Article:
I reach for my peppermint Saje sniffer. I inhale deeply through cursed nares. I can feel the bite of its cool spice graze along the passageways of my airway. I recite to myself that this is not real. That it is not happening. That all I am doing is remembering the dead, not actively smelling them. It begins to work, and I am free to remove myself from the timeout of a darkened alley. I feel foreign to the world in this moment. Everyone around me looks so normal, so happy, even smiling. How? I don’t blame them… I envy them. Blissfully unaware. In the distance, I hear sirens. I am not sure if they are real or if they are mere echoes of a time that’s come and gone, traipsing through the halls of memory then trickling into my ears. Either way, I know where they’re going… to find the dead.

Once I reach home, things improve only in that I am now no longer a burden to the world around me. I am free to suffer in solitude. I do my best to utilize the tools and tips that I have collected while in therapy, but it is somewhat easier to speak of than it is to implement. Not impossible, just easier. I flee to my balcony. The ghostly chill of an approaching winter envelopes my skin. I force my eyes to stay open. Fearing that if I close them, not only will I smell the dead, but see them, too. I hate seeing their faces… especially the young ones.

I look along my street; naming 10 things I see. Then 5. Then three… until I am convinced that I am cemented into the present timeline of existence. The smell fades, the sirens dissipate but they do not disappear. I guess they were real… consequence of city life, I guess.

I fall back onto one of my patio chairs. The urge to cry returns. It hurts being this way… constantly alive within two places at once. The places I have been and the places I am. I take some respite in knowing that in this iteration of me, I am able to combat these things. Symptoms, I mean. Before, not so long ago, I did not do much combating but I did do a lot of drinking. Not the same thing. But I am sober now. Sad… horribly sad… but sober. And with having use of full faculty, I am able to implement healthier aids to what ails me. Naming this, smelling that, introspective colloquy… all combatants against the perfidious nature of PTSD.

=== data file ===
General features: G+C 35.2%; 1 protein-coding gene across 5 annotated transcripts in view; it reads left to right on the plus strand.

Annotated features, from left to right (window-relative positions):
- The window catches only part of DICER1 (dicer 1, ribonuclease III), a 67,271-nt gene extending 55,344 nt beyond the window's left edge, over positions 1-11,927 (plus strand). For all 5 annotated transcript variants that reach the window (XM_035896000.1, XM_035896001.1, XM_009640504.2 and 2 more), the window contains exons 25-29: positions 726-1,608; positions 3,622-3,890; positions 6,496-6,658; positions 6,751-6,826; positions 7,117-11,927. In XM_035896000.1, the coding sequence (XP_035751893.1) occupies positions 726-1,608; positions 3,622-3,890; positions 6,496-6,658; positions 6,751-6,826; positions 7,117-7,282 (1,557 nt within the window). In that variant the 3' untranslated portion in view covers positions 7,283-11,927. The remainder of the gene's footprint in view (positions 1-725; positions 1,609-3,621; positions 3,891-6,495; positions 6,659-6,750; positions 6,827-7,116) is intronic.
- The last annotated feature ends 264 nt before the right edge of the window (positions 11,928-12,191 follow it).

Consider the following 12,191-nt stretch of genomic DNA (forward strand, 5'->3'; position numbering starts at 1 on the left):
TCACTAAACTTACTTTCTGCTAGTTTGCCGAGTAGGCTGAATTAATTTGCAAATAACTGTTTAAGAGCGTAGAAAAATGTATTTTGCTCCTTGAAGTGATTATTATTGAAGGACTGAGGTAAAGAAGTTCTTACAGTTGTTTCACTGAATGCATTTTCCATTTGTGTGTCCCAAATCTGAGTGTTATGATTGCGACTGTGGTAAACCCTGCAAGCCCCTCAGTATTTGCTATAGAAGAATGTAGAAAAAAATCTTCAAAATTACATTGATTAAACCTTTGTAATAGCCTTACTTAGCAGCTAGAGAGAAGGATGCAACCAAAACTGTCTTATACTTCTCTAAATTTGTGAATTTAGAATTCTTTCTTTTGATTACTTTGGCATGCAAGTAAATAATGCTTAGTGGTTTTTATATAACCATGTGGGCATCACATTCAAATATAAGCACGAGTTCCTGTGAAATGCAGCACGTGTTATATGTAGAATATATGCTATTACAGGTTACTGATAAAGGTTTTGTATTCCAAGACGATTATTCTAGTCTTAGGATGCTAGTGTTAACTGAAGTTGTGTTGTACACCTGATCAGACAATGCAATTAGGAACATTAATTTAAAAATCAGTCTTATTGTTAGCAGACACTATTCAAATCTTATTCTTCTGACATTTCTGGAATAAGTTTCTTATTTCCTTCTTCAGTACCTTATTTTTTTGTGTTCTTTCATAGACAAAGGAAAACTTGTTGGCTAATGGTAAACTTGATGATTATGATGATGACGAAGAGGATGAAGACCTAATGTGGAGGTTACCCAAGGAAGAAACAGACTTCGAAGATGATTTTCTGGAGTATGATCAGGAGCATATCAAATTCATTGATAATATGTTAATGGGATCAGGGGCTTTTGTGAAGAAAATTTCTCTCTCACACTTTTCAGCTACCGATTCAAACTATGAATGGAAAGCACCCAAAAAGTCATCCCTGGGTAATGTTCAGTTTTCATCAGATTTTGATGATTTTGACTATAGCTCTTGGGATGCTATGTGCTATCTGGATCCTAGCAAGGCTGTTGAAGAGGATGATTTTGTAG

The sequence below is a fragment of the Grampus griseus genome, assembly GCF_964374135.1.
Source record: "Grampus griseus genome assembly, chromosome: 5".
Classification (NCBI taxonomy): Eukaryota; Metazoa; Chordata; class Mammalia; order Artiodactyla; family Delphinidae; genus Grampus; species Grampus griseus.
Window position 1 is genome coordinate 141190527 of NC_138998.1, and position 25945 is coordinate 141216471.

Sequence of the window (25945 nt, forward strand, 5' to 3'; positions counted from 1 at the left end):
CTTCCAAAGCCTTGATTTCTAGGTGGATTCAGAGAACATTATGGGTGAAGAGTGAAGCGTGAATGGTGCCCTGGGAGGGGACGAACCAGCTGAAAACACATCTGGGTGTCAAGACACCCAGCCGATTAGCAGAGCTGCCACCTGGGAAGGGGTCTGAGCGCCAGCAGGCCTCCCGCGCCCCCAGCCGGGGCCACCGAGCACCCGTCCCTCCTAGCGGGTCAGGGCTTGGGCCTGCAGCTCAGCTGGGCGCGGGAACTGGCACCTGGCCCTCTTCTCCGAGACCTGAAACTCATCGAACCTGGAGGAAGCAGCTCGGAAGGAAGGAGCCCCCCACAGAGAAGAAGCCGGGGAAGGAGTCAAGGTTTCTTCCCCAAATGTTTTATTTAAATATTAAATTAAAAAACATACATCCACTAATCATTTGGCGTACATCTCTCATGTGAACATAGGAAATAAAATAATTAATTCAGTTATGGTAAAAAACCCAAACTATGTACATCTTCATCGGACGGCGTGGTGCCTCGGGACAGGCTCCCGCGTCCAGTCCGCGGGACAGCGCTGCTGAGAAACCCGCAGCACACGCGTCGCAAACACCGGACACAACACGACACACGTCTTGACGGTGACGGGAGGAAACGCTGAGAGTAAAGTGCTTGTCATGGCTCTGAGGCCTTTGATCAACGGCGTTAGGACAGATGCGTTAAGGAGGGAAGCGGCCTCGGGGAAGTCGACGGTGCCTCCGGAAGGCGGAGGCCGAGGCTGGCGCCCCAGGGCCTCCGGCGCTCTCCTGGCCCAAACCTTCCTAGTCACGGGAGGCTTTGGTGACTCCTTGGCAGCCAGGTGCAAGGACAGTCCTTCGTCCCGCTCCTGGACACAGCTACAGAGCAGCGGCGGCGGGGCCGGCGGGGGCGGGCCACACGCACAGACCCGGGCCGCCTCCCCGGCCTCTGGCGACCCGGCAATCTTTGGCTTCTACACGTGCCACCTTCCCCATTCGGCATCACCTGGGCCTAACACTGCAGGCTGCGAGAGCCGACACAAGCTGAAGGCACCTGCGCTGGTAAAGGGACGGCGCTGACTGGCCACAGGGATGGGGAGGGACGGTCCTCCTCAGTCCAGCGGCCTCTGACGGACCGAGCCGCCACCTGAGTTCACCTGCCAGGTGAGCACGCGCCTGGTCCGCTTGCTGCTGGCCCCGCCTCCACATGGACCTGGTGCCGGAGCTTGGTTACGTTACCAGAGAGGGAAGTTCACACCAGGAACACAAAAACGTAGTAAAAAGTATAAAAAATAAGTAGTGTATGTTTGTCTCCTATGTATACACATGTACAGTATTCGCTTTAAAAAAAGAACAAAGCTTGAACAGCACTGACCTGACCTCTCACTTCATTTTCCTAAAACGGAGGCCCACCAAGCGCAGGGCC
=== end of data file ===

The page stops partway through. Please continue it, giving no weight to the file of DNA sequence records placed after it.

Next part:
As terrible as these moments are (and they are terrible), I am grateful that I am able to find my way back from the recesses of a haunted mind. This paves the way for hope—hope that one day I will be strong enough, skilled enough to prevent these things from coming on so strongly. I wish that day was now, but as a wise woman once said “one day at a time”.

I am unable to tell you why the sudden resurgence of symptoms… I wish I knew that for myself. All I know is: the dead have returned in memory, bringing their foul, odious aroma with them.

By the time you read this, I will have had 6-cups of coffee, 2-teas and a partridge in a pear tree. Okay… maybe not that last one. But the other two, yeah… lots. The bitters of a good or bad coffee help push away the taste that follows the smell, much like whiskey used to. The tea? Well… I like tea! I am British after all.